About five months after the oral contingent fee contract had been entered into, a representative of the insurance carrier for the gas company approached Attorney Hartzell to discuss the possibility of settlement for damages to Mr. Harnetiaux and for the wrongful death of his wife. The first contact was made following the filing of another suit in the District Court of Lee County, Iowa, against the gas company by another party. After a demand was made by Attorney Hartzell of an aggregate of $150,000 for the two claims, the insurance carrier made an offer of $40,000 in settlement of both claims. Numerous contacts were thereafter made with the insurance carrier either by Attorney Hartzell or by the Iowa firm of attorneys with whom he had become associated in an effort to press the claim. Finally, as a result of these conferences, an offer was made in the aggregate sum of $100,000 for both claims; $75,000 of which was for settlement of the wrongful death claim and $25,000 for injuries to the administrator individually. The attorney recommended acceptance of the offer and after a period of three or four weeks, the administrator agreed upon the settlement.
The record discloses that in the meantime, the trial court (the Circuit Court of Hancock County) approved settlement for damages for another death growing out of the same occurrence in the sum of $75,000 and approved contingent fees in the same percentage sought by the attorney in his cross-appeal. After acceptance of the settlement by the administrator in the cause now before us a petition was filed in Hancock County Circuit Court seeking approval of $75,000 for the wrongful death of the spouse of the administrator and for attorney's fees based upon the provisions of the contingent fee contract in the amount of $18,750. The petition was subscribed and sworn to by the administrator. There is no record before us of the testimony of the hearing but obviously the existence of the contract was acknowledged by the administrator. Before the evidence was offered, the trial court posed the question to the administrator as to whether or not he was satisfied or whether he would like to have the fees fixed at a lesser sum. Attorney Hartzell at this time pointed out that there was a conflict and that the administrator would be required to seek his own counsel for determination of that issue.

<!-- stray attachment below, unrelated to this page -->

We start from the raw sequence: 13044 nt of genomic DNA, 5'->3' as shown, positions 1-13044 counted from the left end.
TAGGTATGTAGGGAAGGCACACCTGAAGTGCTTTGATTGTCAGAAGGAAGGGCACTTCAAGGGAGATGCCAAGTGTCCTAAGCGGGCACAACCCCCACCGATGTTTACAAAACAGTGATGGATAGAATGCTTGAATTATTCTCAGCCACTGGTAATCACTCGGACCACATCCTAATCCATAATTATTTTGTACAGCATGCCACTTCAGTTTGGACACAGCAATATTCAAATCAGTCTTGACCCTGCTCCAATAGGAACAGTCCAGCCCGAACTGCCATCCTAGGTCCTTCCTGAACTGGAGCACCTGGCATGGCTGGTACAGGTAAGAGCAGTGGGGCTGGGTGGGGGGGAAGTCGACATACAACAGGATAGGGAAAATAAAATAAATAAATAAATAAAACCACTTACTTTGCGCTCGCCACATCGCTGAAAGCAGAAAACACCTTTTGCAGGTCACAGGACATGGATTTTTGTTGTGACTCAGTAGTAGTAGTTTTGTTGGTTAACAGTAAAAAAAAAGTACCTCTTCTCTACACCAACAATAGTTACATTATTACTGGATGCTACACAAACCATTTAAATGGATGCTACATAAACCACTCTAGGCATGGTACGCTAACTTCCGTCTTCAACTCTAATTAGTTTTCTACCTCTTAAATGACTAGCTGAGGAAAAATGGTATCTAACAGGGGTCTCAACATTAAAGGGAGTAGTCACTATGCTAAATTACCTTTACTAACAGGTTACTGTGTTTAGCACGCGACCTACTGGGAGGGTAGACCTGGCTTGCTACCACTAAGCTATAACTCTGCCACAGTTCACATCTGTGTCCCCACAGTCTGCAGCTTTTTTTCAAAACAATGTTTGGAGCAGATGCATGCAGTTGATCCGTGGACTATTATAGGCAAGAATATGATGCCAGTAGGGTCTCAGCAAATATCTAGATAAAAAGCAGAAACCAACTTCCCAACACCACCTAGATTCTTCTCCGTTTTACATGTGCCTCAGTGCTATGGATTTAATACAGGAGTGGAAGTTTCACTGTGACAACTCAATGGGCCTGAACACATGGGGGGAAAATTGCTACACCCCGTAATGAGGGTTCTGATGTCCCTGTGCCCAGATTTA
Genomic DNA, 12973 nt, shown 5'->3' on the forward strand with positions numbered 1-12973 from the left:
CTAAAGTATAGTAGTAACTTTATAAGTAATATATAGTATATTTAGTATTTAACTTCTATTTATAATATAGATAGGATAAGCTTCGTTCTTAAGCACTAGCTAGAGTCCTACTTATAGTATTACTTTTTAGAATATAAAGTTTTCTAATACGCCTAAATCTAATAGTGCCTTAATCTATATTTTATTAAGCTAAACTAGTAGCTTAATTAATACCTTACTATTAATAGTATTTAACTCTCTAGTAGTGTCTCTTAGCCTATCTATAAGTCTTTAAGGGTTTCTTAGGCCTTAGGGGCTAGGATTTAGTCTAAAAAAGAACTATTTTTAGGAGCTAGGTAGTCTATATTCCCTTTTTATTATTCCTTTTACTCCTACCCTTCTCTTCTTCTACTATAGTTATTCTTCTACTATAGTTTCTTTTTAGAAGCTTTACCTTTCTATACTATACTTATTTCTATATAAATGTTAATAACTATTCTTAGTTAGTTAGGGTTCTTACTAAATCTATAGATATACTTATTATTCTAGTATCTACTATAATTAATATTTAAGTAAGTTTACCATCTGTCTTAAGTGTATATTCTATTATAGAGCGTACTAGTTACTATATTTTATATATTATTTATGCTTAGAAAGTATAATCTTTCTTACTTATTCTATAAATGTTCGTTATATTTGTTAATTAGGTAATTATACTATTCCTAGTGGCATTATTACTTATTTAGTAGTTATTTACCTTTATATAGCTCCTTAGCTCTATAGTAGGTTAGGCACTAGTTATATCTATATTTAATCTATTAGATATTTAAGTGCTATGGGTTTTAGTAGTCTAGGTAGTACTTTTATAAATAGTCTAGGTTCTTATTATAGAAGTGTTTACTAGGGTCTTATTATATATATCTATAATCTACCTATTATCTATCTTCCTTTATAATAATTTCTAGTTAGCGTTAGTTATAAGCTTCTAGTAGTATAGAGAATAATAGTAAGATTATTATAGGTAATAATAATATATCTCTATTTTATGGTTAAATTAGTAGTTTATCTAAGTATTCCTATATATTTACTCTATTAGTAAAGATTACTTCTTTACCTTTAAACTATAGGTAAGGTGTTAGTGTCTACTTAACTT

Thereafter, the attorney filed his individual petition for allowance of attorney's fees based upon the contingent fee contract and at the hearing held thereon on September 19, 1966, the administrator filed his written objections to the allowance of the attorney's fees. At that hearing, Attorney Hartzell offered his testimony as to his efforts and undertakings as attorney for the administrator and the preparation of Harnetiaux's individual claim for damages and the claim for wrongful death of his wife and as to the terms of the agreement for the contingent fee contract. Testimony with respect to the reasonableness of the terms of the contingent fee contract was received from attorneys in the area experienced in the field of personal injury litigation, including one of the attorneys who had had a settlement approved before the same trial judge for a wrongful death growing out of the same occurrence and for the same amount of money and on the same contingent fee contract basis sought by the Attorney Hartzell. No evidence was offered by the administrator other than cross-examination of Attorney Hartzell.
The trial court entered an order approving a fee of $15,000 rather than the amount of the fee provided by the contingent fee contract of $18,750. From this decision of the trial court, the administrator took his appeal and Attorney Hartzell cross-appealed for approval of the contingent fee in the contract of $18,750.